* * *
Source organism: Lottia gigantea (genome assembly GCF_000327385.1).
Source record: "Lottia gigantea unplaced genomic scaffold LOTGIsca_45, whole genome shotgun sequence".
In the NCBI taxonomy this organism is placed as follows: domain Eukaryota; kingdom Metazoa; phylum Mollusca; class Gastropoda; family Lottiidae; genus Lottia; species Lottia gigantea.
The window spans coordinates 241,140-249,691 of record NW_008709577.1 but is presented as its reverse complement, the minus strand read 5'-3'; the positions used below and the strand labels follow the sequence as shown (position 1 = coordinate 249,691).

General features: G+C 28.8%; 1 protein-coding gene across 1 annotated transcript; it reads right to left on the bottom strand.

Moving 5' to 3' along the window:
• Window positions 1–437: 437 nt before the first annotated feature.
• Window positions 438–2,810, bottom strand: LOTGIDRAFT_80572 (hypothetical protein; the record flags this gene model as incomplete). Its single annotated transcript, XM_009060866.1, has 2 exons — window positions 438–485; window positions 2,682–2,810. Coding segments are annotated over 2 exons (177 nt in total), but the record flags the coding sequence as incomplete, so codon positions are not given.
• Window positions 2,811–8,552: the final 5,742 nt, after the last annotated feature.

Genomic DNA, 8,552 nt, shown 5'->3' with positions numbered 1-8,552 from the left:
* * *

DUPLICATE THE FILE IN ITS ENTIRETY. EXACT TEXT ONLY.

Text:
Source organism: Lottia gigantea (genome assembly GCF_000327385.1).
Source record: "Lottia gigantea unplaced genomic scaffold LOTGIsca_45, whole genome shotgun sequence".
In the NCBI taxonomy this organism is placed as follows: domain Eukaryota; kingdom Metazoa; phylum Mollusca; class Gastropoda; family Lottiidae; genus Lottia; species Lottia gigantea.
The window spans coordinates 241,140-249,691 of record NW_008709577.1 but is presented as its reverse complement, the minus strand read 5'-3'; the positions used below and the strand labels follow the sequence as shown (position 1 = coordinate 249,691).

General features: G+C 28.8%; 1 protein-coding gene across 1 annotated transcript; it reads right to left on the bottom strand.

Moving 5' to 3' along the window:
• Window positions 1–437: 437 nt before the first annotated feature.
• Window positions 438–2,810, bottom strand: LOTGIDRAFT_80572 (hypothetical protein; the record flags this gene model as incomplete). Its single annotated transcript, XM_009060866.1, has 2 exons — window positions 438–485; window positions 2,682–2,810. Coding segments are annotated over 2 exons (177 nt in total), but the record flags the coding sequence as incomplete, so codon positions are not given.
• Window positions 2,811–8,552: the final 5,742 nt, after the last annotated feature.

Genomic DNA, 8,552 nt, shown 5'->3' with positions numbered 1-8,552 from the left: